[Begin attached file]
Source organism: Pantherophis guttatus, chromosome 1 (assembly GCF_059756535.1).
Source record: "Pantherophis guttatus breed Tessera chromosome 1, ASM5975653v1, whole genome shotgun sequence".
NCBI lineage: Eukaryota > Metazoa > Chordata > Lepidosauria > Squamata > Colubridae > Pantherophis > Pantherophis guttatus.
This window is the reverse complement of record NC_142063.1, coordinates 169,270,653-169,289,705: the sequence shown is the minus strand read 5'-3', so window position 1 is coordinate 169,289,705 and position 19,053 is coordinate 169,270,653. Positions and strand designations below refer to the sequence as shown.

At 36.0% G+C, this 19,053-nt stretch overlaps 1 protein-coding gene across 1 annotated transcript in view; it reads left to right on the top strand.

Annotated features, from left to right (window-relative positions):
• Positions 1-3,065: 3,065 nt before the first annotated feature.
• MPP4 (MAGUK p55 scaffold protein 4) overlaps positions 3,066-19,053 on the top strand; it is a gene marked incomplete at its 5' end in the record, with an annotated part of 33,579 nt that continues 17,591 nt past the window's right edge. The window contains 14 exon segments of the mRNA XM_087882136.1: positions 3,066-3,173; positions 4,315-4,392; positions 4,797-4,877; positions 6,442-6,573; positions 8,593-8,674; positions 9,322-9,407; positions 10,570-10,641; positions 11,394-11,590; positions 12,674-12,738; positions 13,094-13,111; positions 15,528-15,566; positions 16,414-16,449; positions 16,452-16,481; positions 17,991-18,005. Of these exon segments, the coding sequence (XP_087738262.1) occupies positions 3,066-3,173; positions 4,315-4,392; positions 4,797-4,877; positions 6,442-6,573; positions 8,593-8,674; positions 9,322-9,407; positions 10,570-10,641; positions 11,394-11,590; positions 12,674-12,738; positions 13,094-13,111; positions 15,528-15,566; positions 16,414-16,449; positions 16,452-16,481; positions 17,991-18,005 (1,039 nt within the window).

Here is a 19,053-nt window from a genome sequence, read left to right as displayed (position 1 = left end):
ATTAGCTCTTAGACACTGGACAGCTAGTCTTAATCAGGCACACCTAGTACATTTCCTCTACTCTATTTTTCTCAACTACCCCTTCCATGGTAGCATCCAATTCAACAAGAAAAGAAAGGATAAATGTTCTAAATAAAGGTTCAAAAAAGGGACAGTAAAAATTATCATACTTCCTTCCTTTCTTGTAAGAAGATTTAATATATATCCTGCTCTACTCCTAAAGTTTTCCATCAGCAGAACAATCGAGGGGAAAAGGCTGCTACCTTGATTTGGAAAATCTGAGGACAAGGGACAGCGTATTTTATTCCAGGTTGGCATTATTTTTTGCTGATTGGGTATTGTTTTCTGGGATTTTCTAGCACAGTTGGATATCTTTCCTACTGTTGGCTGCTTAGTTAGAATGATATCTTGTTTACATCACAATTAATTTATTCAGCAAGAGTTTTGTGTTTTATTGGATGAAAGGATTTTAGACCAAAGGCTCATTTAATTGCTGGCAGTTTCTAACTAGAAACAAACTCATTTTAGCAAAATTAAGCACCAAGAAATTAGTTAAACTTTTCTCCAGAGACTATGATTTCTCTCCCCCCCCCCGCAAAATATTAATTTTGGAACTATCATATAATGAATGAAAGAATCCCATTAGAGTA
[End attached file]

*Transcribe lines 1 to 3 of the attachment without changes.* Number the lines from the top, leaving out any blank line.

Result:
Source organism: Pantherophis guttatus, chromosome 1 (assembly GCF_059756535.1).
Source record: "Pantherophis guttatus breed Tessera chromosome 1, ASM5975653v1, whole genome shotgun sequence".
NCBI lineage: Eukaryota > Metazoa > Chordata > Lepidosauria > Squamata > Colubridae > Pantherophis > Pantherophis guttatus.